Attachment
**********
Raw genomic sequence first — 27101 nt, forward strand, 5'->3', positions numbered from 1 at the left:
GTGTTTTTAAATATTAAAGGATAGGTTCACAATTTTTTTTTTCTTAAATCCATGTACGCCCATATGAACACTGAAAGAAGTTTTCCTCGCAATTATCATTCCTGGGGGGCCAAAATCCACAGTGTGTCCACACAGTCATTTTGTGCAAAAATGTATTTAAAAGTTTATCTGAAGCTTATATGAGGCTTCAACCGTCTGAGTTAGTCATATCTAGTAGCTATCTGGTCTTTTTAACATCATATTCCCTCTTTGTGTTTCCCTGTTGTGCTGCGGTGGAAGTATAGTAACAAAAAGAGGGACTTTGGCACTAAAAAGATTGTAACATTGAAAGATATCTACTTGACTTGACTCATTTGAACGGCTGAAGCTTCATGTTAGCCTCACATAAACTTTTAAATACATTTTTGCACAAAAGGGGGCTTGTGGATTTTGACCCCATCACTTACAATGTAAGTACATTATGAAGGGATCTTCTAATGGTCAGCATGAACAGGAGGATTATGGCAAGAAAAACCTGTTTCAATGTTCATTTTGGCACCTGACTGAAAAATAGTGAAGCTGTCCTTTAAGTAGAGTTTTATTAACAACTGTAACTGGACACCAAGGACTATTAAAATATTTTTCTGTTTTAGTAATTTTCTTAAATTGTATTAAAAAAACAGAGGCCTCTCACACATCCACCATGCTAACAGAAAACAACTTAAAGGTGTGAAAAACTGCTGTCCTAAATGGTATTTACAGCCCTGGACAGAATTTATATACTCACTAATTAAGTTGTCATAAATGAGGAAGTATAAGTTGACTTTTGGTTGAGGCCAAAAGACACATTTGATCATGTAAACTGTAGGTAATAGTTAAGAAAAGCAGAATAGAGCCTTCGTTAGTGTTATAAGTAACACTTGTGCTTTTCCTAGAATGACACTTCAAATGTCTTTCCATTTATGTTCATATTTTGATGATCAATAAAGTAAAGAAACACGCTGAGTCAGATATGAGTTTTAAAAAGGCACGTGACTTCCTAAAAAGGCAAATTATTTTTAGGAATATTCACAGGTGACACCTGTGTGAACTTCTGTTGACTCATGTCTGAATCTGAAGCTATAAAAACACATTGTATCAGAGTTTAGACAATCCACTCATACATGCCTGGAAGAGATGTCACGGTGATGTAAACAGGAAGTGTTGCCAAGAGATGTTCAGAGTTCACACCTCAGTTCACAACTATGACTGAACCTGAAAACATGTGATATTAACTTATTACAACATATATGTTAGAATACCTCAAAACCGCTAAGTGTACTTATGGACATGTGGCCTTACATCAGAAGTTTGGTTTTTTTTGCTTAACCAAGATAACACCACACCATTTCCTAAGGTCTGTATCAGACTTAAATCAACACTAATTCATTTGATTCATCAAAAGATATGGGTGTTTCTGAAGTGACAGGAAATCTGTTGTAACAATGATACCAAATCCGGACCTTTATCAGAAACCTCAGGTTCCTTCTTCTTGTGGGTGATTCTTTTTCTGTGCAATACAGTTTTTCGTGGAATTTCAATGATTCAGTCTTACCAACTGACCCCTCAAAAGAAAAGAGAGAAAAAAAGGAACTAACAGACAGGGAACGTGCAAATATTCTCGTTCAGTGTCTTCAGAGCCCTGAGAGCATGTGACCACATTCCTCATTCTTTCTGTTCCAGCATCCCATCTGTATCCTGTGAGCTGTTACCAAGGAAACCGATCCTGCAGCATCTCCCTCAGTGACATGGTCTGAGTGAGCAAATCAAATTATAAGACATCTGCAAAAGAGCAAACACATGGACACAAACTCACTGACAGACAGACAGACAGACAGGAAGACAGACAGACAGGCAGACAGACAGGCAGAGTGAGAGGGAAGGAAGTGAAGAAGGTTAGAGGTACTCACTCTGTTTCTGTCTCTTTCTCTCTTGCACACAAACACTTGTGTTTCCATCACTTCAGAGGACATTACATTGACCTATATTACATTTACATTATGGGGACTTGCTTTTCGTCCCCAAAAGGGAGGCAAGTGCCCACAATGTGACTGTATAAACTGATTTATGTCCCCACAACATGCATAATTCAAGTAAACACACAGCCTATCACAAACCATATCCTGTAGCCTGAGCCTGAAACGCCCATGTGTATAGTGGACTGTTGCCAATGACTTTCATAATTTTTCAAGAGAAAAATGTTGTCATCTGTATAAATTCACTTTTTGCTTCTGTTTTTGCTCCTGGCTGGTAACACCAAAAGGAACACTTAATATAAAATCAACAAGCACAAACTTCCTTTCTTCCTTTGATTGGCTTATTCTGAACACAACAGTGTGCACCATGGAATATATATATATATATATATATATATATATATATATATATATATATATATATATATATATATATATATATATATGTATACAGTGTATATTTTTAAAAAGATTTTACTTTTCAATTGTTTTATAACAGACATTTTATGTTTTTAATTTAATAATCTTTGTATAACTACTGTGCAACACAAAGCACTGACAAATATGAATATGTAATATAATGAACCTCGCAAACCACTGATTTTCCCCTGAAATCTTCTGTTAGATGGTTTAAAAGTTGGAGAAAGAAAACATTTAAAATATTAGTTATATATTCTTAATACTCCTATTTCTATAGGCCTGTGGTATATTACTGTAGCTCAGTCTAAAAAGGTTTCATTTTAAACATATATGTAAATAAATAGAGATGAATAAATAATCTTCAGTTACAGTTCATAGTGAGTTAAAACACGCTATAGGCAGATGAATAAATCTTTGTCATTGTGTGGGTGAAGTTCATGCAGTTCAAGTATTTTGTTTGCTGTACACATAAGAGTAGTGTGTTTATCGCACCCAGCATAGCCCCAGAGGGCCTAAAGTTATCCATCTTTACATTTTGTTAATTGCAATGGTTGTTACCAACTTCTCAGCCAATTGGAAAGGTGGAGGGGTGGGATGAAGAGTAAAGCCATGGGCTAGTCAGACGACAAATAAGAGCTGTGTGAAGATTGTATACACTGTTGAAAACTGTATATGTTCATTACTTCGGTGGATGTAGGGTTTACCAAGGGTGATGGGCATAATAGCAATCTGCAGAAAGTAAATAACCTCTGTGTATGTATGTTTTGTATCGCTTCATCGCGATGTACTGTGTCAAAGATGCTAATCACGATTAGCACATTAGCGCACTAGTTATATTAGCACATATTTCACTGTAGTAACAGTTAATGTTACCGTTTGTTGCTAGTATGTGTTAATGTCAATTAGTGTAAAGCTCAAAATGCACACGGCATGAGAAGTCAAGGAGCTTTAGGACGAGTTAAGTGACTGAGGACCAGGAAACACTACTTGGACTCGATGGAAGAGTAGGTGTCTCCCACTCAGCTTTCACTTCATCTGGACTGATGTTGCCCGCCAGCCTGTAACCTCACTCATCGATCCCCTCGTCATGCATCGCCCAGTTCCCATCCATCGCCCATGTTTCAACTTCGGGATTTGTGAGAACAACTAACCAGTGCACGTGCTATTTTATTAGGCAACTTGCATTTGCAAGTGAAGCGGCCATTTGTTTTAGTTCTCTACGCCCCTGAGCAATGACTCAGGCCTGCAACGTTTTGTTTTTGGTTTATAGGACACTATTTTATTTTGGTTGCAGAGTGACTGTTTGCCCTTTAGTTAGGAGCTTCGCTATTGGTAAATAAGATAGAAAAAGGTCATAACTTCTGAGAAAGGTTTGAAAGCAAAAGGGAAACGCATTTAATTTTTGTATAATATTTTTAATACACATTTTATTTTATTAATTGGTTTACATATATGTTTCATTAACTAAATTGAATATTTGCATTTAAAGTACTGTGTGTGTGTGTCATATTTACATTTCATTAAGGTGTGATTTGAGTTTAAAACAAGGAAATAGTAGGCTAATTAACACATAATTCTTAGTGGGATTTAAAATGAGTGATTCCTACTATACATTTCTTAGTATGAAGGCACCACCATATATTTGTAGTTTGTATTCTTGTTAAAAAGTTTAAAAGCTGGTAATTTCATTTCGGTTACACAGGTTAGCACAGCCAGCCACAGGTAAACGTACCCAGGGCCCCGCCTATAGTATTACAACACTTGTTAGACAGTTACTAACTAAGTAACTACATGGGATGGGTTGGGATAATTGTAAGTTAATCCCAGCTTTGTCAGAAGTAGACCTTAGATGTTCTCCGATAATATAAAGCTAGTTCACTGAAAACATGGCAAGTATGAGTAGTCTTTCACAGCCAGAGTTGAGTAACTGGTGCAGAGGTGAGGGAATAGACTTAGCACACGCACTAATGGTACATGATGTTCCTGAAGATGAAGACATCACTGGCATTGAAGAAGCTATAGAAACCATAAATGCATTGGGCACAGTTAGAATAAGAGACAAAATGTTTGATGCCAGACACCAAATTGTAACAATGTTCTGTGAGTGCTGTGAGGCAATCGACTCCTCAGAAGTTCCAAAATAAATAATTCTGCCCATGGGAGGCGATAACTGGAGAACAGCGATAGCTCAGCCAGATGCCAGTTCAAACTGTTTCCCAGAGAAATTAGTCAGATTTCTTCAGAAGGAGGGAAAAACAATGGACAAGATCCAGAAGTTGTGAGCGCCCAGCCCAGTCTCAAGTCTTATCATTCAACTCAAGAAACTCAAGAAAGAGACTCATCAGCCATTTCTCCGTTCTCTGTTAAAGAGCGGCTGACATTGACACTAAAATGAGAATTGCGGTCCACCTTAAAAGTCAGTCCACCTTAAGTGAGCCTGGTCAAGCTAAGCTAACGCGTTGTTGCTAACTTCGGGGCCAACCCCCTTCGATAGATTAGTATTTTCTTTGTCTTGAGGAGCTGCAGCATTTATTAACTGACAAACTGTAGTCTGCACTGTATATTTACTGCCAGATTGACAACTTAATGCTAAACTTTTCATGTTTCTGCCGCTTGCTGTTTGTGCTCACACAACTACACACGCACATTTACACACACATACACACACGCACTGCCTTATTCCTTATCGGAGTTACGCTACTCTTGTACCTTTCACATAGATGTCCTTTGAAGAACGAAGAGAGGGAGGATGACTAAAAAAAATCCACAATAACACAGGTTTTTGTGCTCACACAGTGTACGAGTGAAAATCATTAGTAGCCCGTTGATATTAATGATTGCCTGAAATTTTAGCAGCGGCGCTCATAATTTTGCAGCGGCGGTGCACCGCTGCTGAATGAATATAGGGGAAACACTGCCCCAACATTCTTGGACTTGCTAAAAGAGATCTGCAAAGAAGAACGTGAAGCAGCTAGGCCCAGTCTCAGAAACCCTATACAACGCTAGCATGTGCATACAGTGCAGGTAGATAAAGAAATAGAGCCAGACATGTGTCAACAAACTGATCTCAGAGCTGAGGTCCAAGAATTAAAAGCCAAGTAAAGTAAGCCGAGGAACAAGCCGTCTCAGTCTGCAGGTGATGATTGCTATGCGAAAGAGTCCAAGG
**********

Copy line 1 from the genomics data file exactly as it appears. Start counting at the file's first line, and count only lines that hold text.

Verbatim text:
Raw genomic sequence first — 27101 nt, forward strand, 5'->3', positions numbered from 1 at the left: